The allele frequencies show both minor and major allele frequencies. GWAS associations have a clear tendency towards the center, representing greater power to detect association with variants with higher minor allele frequencies. CEU = population of western European ancestry.
Figure 6
Figure 6. Simulated Manhattan plots in a 10-Mb region.
(A) This region has nine rare causal variants selected at random with GRR = 4 and 3,000 cases and 3,000 controls. (B) The same region with permuted phenotypes shows what the region would look like without any association.
Figure 7
Figure 7. The 2.5-Mb genomic region on chr11p15.4 containing 179 genome-wide significant synthetic associations with sickle cell anemia in African Americans.
The −log10(p) values for all genome-wide significant SNPs were displayed in the upper track, whereas the LD patterns based on HapMap YRI (Yoruba people of Ibadan, Nigeria) population is displayed in the lower track. The region contains dozens of genes spanning several discernible LD blocks.
Figure 8
Figure 8. Overview of the GJB2/GJB6 locus on 13q12.11 in the hearing loss GWAS.
The three most significantly associated SNPs have weak LD between each other. Although the most common causal variants (35delG) within GJB2 has a frequency of only 1.25% in European Americans, the locus can still be identified by GWAS with common tagging SNPs.

Comment in

Similar articles

See all similar articles

Cited by 474 PubMed Central articles

See all "Cited by" articles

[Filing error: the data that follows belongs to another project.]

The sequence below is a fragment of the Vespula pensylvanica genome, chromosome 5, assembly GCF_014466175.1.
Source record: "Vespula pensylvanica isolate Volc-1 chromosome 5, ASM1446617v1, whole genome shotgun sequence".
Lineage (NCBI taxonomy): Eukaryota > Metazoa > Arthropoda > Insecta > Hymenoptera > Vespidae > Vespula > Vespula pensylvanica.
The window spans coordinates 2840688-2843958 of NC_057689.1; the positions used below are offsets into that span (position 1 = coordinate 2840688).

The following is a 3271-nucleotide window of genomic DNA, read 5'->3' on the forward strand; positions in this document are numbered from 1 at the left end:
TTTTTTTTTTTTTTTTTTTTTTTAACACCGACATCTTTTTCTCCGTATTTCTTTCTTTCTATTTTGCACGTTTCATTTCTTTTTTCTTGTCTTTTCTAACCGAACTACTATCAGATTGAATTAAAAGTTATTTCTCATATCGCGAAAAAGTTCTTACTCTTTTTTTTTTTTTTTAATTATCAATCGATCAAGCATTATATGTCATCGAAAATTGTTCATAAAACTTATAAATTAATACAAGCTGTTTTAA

References

    1. McCarthy M. I, Hirschhorn J. N. Genome-wide association studies: potential next steps on a genetic journey. Hum Mol Genet. 2008;17:R156–165. - PMC - PubMed
    1. Lowe C. E, Cooper J. D, Brusko T, Walker N. M, Smyth D. J, et al. Large-scale genetic fine mapping and genotype-phenotype associations implicate polymorphism in the IL2RA region in type 1 diabetes. Nat Genet. 2007;39:1074–1082. - PubMed
    1. Burfoot R. K, Jensen C. J, Field J, Stankovich J, Varney M. D, et al. SNP mapping and candidate gene sequencing in the class I region of the HLA complex: searching for multiple sclerosis susceptibility genes in Tasmanians. Tissue Antigens. 2008;71:42–50. - PubMed
    1. Hafler J. P, Maier L. M, Cooper J. D, Plagnol V, Hinks A, et al. CD226 Gly307Ser association with multiple autoimmune diseases. Genes Immun. 2009;10:5–10. - PMC - PubMed
    1. Deloukas P on behalf of the Wellcome Trust Case Control Consortium. High throughput approaches to fine mapping in regions of confirmed association. 2008. Presentation at the 58th Annual Meeting of the American Society of Human Genetics, November 13, 2008; Philadelphia, Pennsylvania.

Publication types

LinkOut - more resources

Feedback